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Affection or fondness is a "disposition or state of mind or body" commonly linked to a feeling or type of love. It has led to multiple branches in philosophy and psychology that discuss emotion, disease, influence, and state of being. Often, "affection" denotes more than mere goodwill or friendship. Writers on ethics generally use the word to refer to distinct states of feeling, both lasting and temporary. Some contrast it with passion as being free from the distinctively sensual element.
Affection can elicit diverse emotional reactions such as embarrassment, disgust, pleasure, and annoyance. The emotional and physical effect of affection also varies between the giver and the receiver.
Sometimes the term is restricted to emotional states directed towards living entities, including humans and animals. Affection is often compared with passion, stemming from the Greek word pathos. Consequently, references to affection are found in the works of philosophers such as René Descartes, Baruch Spinoza, and early British ethicists. Despite these associations, it's commonly differentiated from passion on various grounds. Some definitions of affection exclude feelings of anxiety or heightened excitement, elements typically linked to passion. In this narrower context, the term holds significance in ethical frameworks, particularly concerning social or parental affections, forming a facet of moral duties and virtue. Ethical perspectives may hinge on whether affection is perceived as voluntary.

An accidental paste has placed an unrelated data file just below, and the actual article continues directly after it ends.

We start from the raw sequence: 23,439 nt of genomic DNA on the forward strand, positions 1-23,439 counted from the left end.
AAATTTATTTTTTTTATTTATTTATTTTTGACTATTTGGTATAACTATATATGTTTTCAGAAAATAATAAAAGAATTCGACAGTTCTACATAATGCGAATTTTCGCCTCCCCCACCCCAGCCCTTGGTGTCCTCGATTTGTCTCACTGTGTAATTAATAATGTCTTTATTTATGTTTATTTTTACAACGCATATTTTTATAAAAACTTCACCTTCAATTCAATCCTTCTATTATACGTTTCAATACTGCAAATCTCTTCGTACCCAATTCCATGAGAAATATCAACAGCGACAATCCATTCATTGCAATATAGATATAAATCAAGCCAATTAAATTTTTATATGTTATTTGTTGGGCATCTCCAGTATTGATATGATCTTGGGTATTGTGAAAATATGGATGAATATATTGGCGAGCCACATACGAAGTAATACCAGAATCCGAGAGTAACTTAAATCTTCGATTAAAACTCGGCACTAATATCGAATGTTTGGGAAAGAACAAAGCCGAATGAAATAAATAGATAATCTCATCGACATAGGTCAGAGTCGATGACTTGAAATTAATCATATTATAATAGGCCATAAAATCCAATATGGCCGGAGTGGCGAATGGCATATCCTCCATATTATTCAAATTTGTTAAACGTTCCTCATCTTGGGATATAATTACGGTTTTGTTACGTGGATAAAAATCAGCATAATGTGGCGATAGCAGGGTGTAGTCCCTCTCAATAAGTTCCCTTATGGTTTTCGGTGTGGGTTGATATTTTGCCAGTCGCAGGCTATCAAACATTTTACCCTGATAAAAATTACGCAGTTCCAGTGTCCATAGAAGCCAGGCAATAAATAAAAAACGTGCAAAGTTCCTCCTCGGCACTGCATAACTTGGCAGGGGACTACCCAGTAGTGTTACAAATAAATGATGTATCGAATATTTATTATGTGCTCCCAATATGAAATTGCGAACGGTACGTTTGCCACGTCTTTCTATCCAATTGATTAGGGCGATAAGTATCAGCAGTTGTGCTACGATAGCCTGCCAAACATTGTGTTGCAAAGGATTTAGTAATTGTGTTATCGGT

Further information: Public display of affection
Affection can be communicated by looks, words, gestures, or touches. It conveys love and social connection. The five love languages explains how couples can communicate affections to each other. Affectionate behavior may have evolved from parental nurturing behavior due to its associations with hormonal rewards.[verification needed] Such affection has been shown to influence brain development in infants, especially their biochemical systems and prefrontal development.
Affectionate gestures can become undesirable if they insinuate potential harm to one's welfare. However, when welcomed, such behavior can offer several health benefits.[clarification needed] Some theories suggest that positive sentiments enhance individuals' inclination to engage socially, and the sense of closeness fostered by affection contributes to nurturing positive sentiments among them.
Affection exchange is an adaptive human behavior that benefits well-being. Expressing affection brings emotional, physical, and relational gains for people and their close connections. Sharing positive emotions yields health advantages like reduced stress hormones, lower cholesterol, lower blood pressure, and a stronger immune system. Expressing affection, not merely feeling affection, is internally rewarding. Even if not reciprocated, givers still experience its effects.
Affectionate behavior is frequently considered[by whom?] an outcome of parental nurturing, tied to hormonal rewards. Both positive and negative parental actions may [vague] health issues in later life. Neglect and abuse result in poorer well-being and mental health, contrasting with affection's positive effects. A 2013 study highlighted the impact of early child abuse and lack of affection on physical health.
Affectionism is a school of thought that considers affections to be of central importance. Although it is not found in mainstream Western philosophy, it does exist in Indian philosophy.